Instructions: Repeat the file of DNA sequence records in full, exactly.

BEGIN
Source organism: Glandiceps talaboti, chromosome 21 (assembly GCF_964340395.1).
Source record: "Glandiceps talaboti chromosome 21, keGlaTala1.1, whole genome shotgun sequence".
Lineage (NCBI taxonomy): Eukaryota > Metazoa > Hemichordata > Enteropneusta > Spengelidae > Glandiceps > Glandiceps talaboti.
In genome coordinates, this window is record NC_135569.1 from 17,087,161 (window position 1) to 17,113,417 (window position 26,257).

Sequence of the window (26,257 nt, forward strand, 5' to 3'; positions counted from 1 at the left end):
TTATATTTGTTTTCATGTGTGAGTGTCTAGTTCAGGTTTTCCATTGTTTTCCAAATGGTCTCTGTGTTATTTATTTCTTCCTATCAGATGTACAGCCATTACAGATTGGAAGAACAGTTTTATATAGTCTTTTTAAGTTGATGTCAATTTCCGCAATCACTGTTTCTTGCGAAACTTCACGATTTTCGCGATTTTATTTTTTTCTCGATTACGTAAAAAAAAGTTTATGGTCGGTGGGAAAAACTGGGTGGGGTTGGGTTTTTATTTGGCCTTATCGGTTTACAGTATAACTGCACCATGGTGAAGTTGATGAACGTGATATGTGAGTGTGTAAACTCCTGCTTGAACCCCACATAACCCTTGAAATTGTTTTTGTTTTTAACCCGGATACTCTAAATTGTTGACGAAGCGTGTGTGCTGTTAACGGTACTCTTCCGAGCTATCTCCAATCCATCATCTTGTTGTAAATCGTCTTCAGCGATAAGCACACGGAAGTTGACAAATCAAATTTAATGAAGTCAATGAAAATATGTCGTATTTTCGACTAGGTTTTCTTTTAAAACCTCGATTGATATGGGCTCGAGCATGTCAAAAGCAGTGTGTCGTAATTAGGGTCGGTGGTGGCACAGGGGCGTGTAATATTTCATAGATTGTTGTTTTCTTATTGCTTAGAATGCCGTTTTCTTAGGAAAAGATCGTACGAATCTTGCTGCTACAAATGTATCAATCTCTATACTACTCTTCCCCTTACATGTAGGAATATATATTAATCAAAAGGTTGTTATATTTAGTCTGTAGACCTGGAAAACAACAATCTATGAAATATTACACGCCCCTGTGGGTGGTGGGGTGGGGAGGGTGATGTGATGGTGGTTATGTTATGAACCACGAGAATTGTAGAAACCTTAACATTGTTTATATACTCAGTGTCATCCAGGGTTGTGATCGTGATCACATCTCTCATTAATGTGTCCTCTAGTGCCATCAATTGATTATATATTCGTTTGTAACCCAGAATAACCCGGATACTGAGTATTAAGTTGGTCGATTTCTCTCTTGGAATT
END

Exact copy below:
Source organism: Glandiceps talaboti, chromosome 21 (assembly GCF_964340395.1).
Source record: "Glandiceps talaboti chromosome 21, keGlaTala1.1, whole genome shotgun sequence".
Lineage (NCBI taxonomy): Eukaryota > Metazoa > Hemichordata > Enteropneusta > Spengelidae > Glandiceps > Glandiceps talaboti.
In genome coordinates, this window is record NC_135569.1 from 17,087,161 (window position 1) to 17,113,417 (window position 26,257).

Sequence of the window (26,257 nt, forward strand, 5' to 3'; positions counted from 1 at the left end):
TTATATTTGTTTTCATGTGTGAGTGTCTAGTTCAGGTTTTCCATTGTTTTCCAAATGGTCTCTGTGTTATTTATTTCTTCCTATCAGATGTACAGCCATTACAGATTGGAAGAACAGTTTTATATAGTCTTTTTAAGTTGATGTCAATTTCCGCAATCACTGTTTCTTGCGAAACTTCACGATTTTCGCGATTTTATTTTTTTCTCGATTACGTAAAAAAAAGTTTATGGTCGGTGGGAAAAACTGGGTGGGGTTGGGTTTTTATTTGGCCTTATCGGTTTACAGTATAACTGCACCATGGTGAAGTTGATGAACGTGATATGTGAGTGTGTAAACTCCTGCTTGAACCCCACATAACCCTTGAAATTGTTTTTGTTTTTAACCCGGATACTCTAAATTGTTGACGAAGCGTGTGTGCTGTTAACGGTACTCTTCCGAGCTATCTCCAATCCATCATCTTGTTGTAAATCGTCTTCAGCGATAAGCACACGGAAGTTGACAAATCAAATTTAATGAAGTCAATGAAAATATGTCGTATTTTCGACTAGGTTTTCTTTTAAAACCTCGATTGATATGGGCTCGAGCATGTCAAAAGCAGTGTGTCGTAATTAGGGTCGGTGGTGGCACAGGGGCGTGTAATATTTCATAGATTGTTGTTTTCTTATTGCTTAGAATGCCGTTTTCTTAGGAAAAGATCGTACGAATCTTGCTGCTACAAATGTATCAATCTCTATACTACTCTTCCCCTTACATGTAGGAATATATATTAATCAAAAGGTTGTTATATTTAGTCTGTAGACCTGGAAAACAACAATCTATGAAATATTACACGCCCCTGTGGGTGGTGGGGTGGGGAGGGTGATGTGATGGTGGTTATGTTATGAACCACGAGAATTGTAGAAACCTTAACATTGTTTATATACTCAGTGTCATCCAGGGTTGTGATCGTGATCACATCTCTCATTAATGTGTCCTCTAGTGCCATCAATTGATTATATATTCGTTTGTAACCCAGAATAACCCGGATACTGAGTATTAAGTTGGTCGATTTCTCTCTTGGAATT